By contrasting the mindsets perhaps the potential for conflict has already become obvious: what is important, appreciated, and considered to be important by one grouping is the opposite of what is important, appreciated and considered to be important by the other.  it is not for nothing that we tend to prefer people who are like us, who understand and agree with us, who don't challenge us and focus on the same things that are important to us. When working with those who are different from us misunderstanding happen quickly, tensions arise easily, and appreciation for the contribution of the other is generally lacking.

Yet long term success can only be achieve if we have access to a variety of different mindsets, and are able to bring their different contributions to bear.

Good news is, we don’t need to set out to change people’s preferences and drag them out of their comfort zones, they can stay just as they are. However, not doing anything is not an option, something needs to happen to enable people with different mindsets to work together successfully. Here some suggestions on how to facilitate that:

  1. At the organisational level, create awareness around different mindsets and preferences, and how important diversity is for long term success;
  2. At the team level, help everyone to understand their own strength and preferences and those of others;
  3. At the individual level, find ways to nurture and increase trust and respect.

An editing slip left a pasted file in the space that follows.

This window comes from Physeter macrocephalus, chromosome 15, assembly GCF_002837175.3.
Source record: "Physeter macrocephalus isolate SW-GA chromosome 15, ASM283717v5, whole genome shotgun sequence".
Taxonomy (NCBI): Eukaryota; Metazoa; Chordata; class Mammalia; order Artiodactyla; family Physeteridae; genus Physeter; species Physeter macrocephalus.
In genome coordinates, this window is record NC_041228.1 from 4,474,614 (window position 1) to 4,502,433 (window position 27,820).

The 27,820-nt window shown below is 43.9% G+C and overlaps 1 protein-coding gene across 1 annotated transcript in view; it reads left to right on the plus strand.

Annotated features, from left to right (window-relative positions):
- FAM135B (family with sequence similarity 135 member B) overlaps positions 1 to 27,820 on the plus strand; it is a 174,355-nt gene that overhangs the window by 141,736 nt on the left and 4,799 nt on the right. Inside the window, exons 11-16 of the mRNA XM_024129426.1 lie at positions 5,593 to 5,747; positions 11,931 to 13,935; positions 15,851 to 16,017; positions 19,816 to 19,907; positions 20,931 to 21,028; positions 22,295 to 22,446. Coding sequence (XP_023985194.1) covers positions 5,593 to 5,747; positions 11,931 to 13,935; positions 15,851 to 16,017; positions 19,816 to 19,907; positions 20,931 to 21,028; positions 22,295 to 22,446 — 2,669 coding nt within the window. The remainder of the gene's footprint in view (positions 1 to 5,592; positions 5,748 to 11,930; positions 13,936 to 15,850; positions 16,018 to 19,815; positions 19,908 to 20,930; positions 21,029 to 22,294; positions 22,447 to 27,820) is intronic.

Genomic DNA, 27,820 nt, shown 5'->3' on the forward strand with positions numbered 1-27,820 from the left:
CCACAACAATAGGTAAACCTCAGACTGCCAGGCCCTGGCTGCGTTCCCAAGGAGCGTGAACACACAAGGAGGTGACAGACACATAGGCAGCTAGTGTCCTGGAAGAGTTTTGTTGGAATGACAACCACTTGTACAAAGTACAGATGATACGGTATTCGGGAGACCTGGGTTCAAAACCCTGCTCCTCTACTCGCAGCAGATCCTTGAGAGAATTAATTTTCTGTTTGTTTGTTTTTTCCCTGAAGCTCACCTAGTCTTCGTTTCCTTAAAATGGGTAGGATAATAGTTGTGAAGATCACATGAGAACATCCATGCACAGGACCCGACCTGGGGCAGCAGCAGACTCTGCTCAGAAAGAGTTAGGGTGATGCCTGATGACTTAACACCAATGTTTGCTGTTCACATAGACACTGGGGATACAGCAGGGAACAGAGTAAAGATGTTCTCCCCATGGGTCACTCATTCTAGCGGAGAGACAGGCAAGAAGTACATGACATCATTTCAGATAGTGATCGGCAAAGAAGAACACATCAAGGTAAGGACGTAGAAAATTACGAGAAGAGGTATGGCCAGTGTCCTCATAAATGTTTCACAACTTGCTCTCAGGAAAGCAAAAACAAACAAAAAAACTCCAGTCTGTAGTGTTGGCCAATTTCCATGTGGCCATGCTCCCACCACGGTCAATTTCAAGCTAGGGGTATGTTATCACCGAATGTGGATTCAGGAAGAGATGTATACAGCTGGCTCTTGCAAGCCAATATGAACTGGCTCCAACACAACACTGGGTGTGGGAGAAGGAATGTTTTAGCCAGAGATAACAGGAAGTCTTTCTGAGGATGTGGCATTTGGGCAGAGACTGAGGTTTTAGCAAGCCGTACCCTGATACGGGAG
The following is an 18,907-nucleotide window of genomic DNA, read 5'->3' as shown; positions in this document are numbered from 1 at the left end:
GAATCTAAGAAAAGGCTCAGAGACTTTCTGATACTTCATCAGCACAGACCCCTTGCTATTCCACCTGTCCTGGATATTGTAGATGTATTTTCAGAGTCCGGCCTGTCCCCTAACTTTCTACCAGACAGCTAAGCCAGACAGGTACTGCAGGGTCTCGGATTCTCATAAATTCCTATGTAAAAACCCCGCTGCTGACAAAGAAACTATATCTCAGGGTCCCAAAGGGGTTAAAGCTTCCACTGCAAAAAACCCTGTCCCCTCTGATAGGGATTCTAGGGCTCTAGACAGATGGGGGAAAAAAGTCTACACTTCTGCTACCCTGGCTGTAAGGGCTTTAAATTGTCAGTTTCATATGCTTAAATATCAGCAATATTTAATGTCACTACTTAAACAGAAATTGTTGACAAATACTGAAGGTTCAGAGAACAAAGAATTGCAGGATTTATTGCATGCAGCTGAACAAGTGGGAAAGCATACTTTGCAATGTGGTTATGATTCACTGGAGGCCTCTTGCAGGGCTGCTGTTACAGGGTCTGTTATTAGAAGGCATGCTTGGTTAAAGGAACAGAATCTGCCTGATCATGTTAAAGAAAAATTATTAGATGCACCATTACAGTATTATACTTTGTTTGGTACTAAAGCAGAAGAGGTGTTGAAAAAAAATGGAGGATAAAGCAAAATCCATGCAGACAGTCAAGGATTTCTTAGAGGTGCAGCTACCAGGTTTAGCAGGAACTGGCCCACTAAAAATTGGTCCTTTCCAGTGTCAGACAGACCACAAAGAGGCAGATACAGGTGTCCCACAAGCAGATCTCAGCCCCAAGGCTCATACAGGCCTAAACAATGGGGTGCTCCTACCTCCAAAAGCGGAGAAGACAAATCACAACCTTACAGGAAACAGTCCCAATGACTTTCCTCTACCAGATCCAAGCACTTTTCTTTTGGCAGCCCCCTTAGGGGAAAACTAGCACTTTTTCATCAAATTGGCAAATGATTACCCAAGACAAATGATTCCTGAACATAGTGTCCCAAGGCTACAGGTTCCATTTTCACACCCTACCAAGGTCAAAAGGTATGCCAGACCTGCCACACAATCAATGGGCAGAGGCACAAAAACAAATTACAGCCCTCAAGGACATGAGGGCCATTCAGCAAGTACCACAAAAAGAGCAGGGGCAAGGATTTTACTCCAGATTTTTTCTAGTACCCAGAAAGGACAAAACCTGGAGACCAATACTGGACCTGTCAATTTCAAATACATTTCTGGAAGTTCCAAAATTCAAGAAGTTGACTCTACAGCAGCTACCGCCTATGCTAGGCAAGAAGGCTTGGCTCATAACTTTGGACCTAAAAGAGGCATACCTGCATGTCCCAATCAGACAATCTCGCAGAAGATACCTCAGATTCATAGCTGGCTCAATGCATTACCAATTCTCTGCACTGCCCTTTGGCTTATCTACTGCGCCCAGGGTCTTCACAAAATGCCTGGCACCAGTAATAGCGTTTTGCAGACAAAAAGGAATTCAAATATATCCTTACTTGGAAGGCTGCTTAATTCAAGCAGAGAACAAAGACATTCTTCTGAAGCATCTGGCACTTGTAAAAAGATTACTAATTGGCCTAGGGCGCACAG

Below a small selection if ideas of what you could do to enable both innovation, and operational excellence:

What you can do


Illustrate the entire bandwidth of innovation

Illustrate different types and levels of innovation using the Innovation Scape framework which has ‘incremental’, ‘radical’ and ‘disruptive’ innovation on the vertical, and ‘product’, ‘service’, ‘process’, ‘business model’ and ‘social’ innovation on the horizontal axis

Establish shared definitions

Establish some shared definitions of innovation - ideally of different types and levels of innovation, and illustrate them, ideally with examples from your own organisation or industry context

Support the creation of shared language

Using some assessment tools and psychometric tests helps create a language around mindset differences; being able to name them makes things less personal, and can even inject some humour

Create opportunities to identify common ground

Establish opportunities to get together around non-professional topics which are likely to create connections across business functions

Create opportunities to develop respect and trust

Showcase projects / achievements etc. either in regular newsletter, as screen savers on computers, as banners in the reception, during lunch time presentations …

Help people understand their own strength and preferences

There are tools that are particularly helpful in the context of innovation such as the Belgian team roles, the Kirton Adaptor Innovator, or even the Myers Briggs Type Indicator (MBTI) can be helpful

Use tools that elicit implicit assumptions and habits

Use visuals - picture cards, collages, prototypes, metaphors, they all help create a better shared understanding than words alone

Build on tools that people are familiar with

Tools such as Kaizen and six sigma are excellent primarily for incremental innovation; how might you be able to adjust these to support more radical innovation?

Learn More about Dr. Bettina Von Stamm and the Innovation Leadership Forum